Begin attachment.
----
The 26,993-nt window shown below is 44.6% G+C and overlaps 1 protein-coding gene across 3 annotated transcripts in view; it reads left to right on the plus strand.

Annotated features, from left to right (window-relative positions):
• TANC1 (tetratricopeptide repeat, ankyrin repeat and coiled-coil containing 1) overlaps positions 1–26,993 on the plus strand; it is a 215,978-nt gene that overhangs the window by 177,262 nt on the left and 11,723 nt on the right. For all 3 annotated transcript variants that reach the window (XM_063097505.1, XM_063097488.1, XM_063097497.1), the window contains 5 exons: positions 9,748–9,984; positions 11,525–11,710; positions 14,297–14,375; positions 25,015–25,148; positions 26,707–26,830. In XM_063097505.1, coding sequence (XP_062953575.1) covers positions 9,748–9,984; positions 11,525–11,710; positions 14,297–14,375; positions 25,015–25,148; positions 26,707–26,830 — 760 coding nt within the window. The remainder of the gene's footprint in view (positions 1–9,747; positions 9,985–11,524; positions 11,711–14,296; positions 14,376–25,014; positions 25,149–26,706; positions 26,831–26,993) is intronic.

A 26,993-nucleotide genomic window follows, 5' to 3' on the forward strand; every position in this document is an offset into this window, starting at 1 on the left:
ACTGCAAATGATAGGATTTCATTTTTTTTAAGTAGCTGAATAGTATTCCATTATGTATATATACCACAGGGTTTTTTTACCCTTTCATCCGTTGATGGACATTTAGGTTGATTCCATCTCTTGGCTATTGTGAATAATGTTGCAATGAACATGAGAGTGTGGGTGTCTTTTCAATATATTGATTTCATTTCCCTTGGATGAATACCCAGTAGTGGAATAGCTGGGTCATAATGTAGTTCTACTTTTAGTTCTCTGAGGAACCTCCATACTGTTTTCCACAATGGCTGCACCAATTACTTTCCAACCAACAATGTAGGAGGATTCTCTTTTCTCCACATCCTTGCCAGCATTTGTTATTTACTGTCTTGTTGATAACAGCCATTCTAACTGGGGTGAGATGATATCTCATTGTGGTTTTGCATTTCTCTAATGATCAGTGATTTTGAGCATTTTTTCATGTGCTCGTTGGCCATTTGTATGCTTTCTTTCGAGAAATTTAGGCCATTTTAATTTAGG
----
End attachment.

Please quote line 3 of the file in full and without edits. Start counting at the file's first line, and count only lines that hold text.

• TANC1 (tetratricopeptide repeat, ankyrin repeat and coiled-coil containing 1) overlaps positions 1–26,993 on the plus strand; it is a 215,978-nt gene that overhangs the window by 177,262 nt on the left and 11,723 nt on the right. For all 3 annotated transcript variants that reach the window (XM_063097505.1, XM_063097488.1, XM_063097497.1), the window contains 5 exons: positions 9,748–9,984; positions 11,525–11,710; positions 14,297–14,375; positions 25,015–25,148; positions 26,707–26,830. In XM_063097505.1, coding sequence (XP_062953575.1) covers positions 9,748–9,984; positions 11,525–11,710; positions 14,297–14,375; positions 25,015–25,148; positions 26,707–26,830 — 760 coding nt within the window. The remainder of the gene's footprint in view (positions 1–9,747; positions 9,985–11,524; positions 11,711–14,296; positions 14,376–25,014; positions 25,149–26,706; positions 26,831–26,993) is intronic.